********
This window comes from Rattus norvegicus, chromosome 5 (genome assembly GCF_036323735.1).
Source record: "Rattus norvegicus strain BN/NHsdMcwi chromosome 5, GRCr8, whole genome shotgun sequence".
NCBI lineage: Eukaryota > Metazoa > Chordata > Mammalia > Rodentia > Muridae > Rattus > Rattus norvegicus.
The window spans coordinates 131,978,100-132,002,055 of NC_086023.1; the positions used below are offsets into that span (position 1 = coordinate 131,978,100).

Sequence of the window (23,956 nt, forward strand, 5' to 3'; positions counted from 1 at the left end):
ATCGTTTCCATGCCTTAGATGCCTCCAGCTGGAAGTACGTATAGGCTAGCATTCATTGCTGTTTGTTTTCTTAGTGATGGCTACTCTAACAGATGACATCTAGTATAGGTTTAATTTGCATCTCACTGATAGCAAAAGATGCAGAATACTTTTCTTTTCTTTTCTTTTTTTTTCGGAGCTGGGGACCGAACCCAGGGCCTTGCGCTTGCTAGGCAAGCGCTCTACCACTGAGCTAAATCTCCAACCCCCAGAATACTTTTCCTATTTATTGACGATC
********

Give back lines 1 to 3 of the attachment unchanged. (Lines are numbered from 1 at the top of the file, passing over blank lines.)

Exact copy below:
This window comes from Rattus norvegicus, chromosome 5 (genome assembly GCF_036323735.1).
Source record: "Rattus norvegicus strain BN/NHsdMcwi chromosome 5, GRCr8, whole genome shotgun sequence".
NCBI lineage: Eukaryota > Metazoa > Chordata > Mammalia > Rodentia > Muridae > Rattus > Rattus norvegicus.